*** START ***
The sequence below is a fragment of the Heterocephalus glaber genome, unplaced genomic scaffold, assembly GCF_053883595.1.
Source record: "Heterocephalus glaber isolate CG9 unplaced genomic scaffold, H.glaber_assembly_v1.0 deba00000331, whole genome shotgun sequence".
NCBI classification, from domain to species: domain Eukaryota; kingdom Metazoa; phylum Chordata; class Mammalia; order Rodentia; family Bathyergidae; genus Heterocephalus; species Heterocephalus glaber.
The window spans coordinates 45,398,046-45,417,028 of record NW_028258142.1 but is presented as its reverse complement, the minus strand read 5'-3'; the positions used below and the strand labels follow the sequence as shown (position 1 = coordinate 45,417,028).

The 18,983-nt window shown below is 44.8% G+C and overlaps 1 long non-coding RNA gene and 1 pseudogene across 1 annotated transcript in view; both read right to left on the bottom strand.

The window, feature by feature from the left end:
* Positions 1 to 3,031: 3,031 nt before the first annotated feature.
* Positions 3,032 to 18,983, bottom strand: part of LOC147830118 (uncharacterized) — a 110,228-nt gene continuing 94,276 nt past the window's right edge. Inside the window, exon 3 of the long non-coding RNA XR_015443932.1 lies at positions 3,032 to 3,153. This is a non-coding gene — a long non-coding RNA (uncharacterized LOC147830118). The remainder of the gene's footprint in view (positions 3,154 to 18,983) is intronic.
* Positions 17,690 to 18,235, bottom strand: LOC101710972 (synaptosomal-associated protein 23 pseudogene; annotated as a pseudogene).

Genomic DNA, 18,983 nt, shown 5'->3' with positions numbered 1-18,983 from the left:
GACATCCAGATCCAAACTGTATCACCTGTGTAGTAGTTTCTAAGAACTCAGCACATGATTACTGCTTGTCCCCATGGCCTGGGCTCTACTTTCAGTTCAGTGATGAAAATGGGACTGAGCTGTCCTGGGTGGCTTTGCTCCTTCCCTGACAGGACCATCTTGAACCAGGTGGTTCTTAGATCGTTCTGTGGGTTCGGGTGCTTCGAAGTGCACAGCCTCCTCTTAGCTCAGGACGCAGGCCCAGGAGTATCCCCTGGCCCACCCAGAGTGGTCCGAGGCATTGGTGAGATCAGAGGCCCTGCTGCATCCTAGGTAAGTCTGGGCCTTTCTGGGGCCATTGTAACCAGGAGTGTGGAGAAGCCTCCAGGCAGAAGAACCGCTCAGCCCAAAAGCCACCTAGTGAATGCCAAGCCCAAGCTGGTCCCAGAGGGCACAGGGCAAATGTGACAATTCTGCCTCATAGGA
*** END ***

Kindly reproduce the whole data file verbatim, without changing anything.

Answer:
The sequence below is a fragment of the Heterocephalus glaber genome, unplaced genomic scaffold, assembly GCF_053883595.1.
Source record: "Heterocephalus glaber isolate CG9 unplaced genomic scaffold, H.glaber_assembly_v1.0 deba00000331, whole genome shotgun sequence".
NCBI classification, from domain to species: domain Eukaryota; kingdom Metazoa; phylum Chordata; class Mammalia; order Rodentia; family Bathyergidae; genus Heterocephalus; species Heterocephalus glaber.
The window spans coordinates 45,398,046-45,417,028 of record NW_028258142.1 but is presented as its reverse complement, the minus strand read 5'-3'; the positions used below and the strand labels follow the sequence as shown (position 1 = coordinate 45,417,028).

The 18,983-nt window shown below is 44.8% G+C and overlaps 1 long non-coding RNA gene and 1 pseudogene across 1 annotated transcript in view; both read right to left on the bottom strand.

The window, feature by feature from the left end:
* Positions 1 to 3,031: 3,031 nt before the first annotated feature.
* Positions 3,032 to 18,983, bottom strand: part of LOC147830118 (uncharacterized) — a 110,228-nt gene continuing 94,276 nt past the window's right edge. Inside the window, exon 3 of the long non-coding RNA XR_015443932.1 lies at positions 3,032 to 3,153. This is a non-coding gene — a long non-coding RNA (uncharacterized LOC147830118). The remainder of the gene's footprint in view (positions 3,154 to 18,983) is intronic.
* Positions 17,690 to 18,235, bottom strand: LOC101710972 (synaptosomal-associated protein 23 pseudogene; annotated as a pseudogene).

Genomic DNA, 18,983 nt, shown 5'->3' with positions numbered 1-18,983 from the left:
GACATCCAGATCCAAACTGTATCACCTGTGTAGTAGTTTCTAAGAACTCAGCACATGATTACTGCTTGTCCCCATGGCCTGGGCTCTACTTTCAGTTCAGTGATGAAAATGGGACTGAGCTGTCCTGGGTGGCTTTGCTCCTTCCCTGACAGGACCATCTTGAACCAGGTGGTTCTTAGATCGTTCTGTGGGTTCGGGTGCTTCGAAGTGCACAGCCTCCTCTTAGCTCAGGACGCAGGCCCAGGAGTATCCCCTGGCCCACCCAGAGTGGTCCGAGGCATTGGTGAGATCAGAGGCCCTGCTGCATCCTAGGTAAGTCTGGGCCTTTCTGGGGCCATTGTAACCAGGAGTGTGGAGAAGCCTCCAGGCAGAAGAACCGCTCAGCCCAAAAGCCACCTAGTGAATGCCAAGCCCAAGCTGGTCCCAGAGGGCACAGGGCAAATGTGACAATTCTGCCTCATAGGA